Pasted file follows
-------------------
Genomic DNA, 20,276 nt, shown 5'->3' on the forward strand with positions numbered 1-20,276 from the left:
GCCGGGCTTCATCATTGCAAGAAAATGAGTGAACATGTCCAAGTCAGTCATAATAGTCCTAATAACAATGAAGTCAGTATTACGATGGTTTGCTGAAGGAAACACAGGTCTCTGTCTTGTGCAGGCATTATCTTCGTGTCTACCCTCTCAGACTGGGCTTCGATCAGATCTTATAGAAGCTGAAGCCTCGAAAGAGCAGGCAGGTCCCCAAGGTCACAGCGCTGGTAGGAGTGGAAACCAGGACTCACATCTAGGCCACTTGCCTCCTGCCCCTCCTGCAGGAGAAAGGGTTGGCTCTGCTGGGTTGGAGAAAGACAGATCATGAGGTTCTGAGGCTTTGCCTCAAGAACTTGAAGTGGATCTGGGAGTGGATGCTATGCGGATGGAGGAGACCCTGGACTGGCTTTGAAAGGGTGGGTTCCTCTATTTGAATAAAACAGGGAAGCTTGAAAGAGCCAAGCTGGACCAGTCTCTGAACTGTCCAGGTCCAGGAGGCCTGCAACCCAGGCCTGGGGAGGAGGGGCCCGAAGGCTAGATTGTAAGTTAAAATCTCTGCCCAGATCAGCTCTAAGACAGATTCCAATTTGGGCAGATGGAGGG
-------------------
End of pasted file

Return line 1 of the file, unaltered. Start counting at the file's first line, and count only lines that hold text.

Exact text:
Genomic DNA, 20,276 nt, shown 5'->3' on the forward strand with positions numbered 1-20,276 from the left: